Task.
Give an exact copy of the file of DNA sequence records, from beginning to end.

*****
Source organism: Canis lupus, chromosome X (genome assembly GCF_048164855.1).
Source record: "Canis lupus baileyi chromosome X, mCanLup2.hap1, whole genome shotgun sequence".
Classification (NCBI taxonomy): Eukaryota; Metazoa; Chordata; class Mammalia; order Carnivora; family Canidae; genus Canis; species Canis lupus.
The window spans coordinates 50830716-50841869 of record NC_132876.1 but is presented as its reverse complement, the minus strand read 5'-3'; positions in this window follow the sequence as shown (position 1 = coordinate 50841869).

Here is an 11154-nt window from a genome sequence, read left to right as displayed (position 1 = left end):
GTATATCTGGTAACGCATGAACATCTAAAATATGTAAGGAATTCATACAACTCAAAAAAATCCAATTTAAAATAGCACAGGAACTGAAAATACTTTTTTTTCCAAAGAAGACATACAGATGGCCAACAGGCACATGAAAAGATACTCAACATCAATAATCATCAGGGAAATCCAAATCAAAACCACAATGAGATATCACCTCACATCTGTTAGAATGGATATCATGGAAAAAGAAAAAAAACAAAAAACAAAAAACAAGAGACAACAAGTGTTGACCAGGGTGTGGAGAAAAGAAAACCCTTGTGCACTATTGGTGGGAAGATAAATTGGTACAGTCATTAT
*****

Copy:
Source organism: Canis lupus, chromosome X (genome assembly GCF_048164855.1).
Source record: "Canis lupus baileyi chromosome X, mCanLup2.hap1, whole genome shotgun sequence".
Classification (NCBI taxonomy): Eukaryota; Metazoa; Chordata; class Mammalia; order Carnivora; family Canidae; genus Canis; species Canis lupus.
The window spans coordinates 50830716-50841869 of record NC_132876.1 but is presented as its reverse complement, the minus strand read 5'-3'; positions in this window follow the sequence as shown (position 1 = coordinate 50841869).

Here is an 11154-nt window from a genome sequence, read left to right as displayed (position 1 = left end):
GTATATCTGGTAACGCATGAACATCTAAAATATGTAAGGAATTCATACAACTCAAAAAAATCCAATTTAAAATAGCACAGGAACTGAAAATACTTTTTTTTCCAAAGAAGACATACAGATGGCCAACAGGCACATGAAAAGATACTCAACATCAATAATCATCAGGGAAATCCAAATCAAAACCACAATGAGATATCACCTCACATCTGTTAGAATGGATATCATGGAAAAAGAAAAAAAACAAAAAACAAAAAACAAGAGACAACAAGTGTTGACCAGGGTGTGGAGAAAAGAAAACCCTTGTGCACTATTGGTGGGAAGATAAATTGGTACAGTCATTAT